If you're heading to the beach, there's a danger you should know about. It's not sharks or rough surf -- it's the sand.
Digging holes in the sand can be a serious hazard for you and your family.
"Early Show" Consumer Correspondent Susan Koeppen said plenty of people dig holes in the sand, but they don't know their holes can quickly cave in and trap those inside.
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That's what happened to 12-year-old Reno Ciotola, who was playing on the beach in Ocean City, Md., last summer. He was digging a tunnel in the sand when suddenly it collapsed, trapping him underneath.
His mother, Debbie Ciotola, told Koeppen, "It was like concrete. I couldn't pull him out."
Lifeguards were able to dig him free, but he was unconscious with no vital signs.
Debbie said, "He was blue and purple and he had no pulse -- he wasn't breathing. He was clinically dead."
After CPR was performed, Reno eventually came to.
Reno says he doesn't remember anything of the cave-in; he just remembers waking up in a doctor's office.
As it turns out, Reno's case is hardly an isolated incident. Koeppen said in the past month, there have been two cases of sand hole collapses on beaches in California.
Harvard researcher Bradley Maron told Koeppen these aren't necessarily freak accidents. He's been following sand hole collapses for years, and of the 72 he's tracked over the past decade, 60 percent have been fatal.
In Ocean City, Butch Arbin, chief lifeguard, says people are being warned about sand hole safety "every day, all day long."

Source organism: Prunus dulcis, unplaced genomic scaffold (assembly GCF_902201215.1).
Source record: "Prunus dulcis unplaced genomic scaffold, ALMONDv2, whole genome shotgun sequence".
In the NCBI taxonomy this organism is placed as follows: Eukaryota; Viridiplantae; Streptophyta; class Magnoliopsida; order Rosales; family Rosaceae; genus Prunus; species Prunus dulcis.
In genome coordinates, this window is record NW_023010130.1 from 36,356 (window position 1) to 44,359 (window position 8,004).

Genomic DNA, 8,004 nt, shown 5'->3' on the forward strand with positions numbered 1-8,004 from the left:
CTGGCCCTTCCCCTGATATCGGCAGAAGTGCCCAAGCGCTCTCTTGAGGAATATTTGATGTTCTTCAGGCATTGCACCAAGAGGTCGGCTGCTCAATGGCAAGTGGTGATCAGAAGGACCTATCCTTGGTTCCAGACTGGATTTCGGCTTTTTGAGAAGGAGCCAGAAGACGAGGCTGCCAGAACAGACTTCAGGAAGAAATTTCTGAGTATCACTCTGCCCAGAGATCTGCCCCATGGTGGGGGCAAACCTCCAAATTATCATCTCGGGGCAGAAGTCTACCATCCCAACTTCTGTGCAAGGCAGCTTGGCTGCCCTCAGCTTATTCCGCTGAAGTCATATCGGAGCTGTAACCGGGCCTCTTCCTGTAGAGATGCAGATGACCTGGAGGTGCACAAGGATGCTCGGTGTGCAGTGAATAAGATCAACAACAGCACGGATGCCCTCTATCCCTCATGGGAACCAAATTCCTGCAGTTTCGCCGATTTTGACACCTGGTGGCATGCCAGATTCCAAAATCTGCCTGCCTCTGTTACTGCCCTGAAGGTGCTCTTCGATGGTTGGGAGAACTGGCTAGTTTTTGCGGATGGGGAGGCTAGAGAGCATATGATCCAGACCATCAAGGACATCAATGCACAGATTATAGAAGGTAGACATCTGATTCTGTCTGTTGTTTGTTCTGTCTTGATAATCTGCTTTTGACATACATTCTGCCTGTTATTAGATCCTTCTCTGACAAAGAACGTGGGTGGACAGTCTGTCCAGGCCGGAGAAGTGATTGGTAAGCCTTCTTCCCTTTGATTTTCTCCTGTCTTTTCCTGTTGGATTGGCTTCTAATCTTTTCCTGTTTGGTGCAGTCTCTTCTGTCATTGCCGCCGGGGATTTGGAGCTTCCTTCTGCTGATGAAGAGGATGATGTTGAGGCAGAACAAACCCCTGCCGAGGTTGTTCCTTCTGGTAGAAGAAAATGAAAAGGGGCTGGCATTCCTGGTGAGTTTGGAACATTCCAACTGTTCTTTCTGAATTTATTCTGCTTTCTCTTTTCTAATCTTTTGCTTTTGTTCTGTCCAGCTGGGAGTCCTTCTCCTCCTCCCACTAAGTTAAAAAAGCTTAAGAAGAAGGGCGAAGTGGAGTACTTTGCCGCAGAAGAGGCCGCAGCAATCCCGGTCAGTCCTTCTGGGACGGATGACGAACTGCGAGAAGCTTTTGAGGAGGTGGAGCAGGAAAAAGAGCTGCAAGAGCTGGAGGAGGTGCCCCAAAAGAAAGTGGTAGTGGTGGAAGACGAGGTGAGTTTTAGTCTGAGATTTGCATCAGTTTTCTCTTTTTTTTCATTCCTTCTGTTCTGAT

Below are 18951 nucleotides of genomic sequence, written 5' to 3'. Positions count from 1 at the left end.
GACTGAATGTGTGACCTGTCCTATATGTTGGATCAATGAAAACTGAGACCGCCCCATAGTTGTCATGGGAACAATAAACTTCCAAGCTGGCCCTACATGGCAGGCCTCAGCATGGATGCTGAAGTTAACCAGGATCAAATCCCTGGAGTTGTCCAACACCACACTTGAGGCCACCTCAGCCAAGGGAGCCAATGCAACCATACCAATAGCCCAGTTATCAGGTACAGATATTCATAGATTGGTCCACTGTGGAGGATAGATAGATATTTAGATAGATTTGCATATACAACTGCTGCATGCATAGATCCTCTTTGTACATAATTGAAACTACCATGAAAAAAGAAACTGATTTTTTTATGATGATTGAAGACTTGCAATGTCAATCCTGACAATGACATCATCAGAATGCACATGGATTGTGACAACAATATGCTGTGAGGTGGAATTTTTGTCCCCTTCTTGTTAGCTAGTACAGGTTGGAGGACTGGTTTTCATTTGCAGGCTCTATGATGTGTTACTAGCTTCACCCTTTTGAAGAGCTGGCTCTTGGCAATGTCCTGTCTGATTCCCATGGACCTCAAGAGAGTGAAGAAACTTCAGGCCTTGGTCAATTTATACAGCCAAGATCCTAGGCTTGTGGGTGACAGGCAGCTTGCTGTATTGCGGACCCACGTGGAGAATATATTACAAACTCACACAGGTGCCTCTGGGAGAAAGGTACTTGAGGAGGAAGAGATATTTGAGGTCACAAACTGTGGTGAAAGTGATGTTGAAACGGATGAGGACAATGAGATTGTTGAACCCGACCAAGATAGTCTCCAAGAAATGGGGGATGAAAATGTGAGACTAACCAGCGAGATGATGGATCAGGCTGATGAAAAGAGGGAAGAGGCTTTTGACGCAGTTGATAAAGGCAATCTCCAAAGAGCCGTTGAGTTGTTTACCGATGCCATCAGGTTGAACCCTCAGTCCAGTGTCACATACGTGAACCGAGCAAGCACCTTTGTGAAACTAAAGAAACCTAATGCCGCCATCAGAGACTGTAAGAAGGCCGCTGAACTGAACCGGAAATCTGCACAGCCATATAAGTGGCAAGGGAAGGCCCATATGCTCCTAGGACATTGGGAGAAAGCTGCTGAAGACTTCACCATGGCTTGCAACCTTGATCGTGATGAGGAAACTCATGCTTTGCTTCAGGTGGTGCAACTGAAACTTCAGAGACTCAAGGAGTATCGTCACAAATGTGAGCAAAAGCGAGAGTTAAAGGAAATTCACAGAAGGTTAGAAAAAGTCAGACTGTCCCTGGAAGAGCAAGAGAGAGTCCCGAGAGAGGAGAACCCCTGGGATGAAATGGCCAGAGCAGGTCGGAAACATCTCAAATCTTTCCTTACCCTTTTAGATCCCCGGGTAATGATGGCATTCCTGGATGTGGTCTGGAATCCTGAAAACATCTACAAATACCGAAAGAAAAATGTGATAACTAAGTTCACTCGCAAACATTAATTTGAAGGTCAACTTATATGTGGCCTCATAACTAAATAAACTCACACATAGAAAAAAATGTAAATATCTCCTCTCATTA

Arbin has been patrolling the beaches of Ocean City for 38 years. He says most people have no idea sand holes can be so dangerous. "It seems like good fun, but they don't think of the possible consequences," he said.
Koeppen pointed out sand holes can be stable one minute -- but any vibration -- even someone walking by -- can cause them to collapse. And the sand, Arbin said, can weigh, literally, hundreds of pounds.
Koeppen decided to see just how it would feel to be buried in the sand. She was placed into a three-foot hole and buried up to her neck.
She said the sand felt like a ton of bricks and it was hard to breathe while covered.
"The more I move the tighter it's getting," she said. "I wouldn't want that to happen in real life."
As for Ciotola, he has fully recovered from his real-life brush with death and says his sand hole digging days are behind him.
Debbie Ciotola told Koeppen parents who let their kids dig holes in the sand need to know something they think is innocent and isn't going to hurt your child "can be potentially harmful and take your child's life from you right in front of your eyes."
Koeppen added on "The Early Show" Thursday, a good rule of thumb for digging holes in the sand is to not make it any deeper than the knees of the smallest person in the hole.
And if you see a sand hole collapse, the best way to rescue someone, she said, is to dig with fewer people.
She explained, "Too many people trying to dig the person out can be bad and cause more sand to collapse. So you need one person digging and the other people behind that person moving the sand back and away from the person in the hole."
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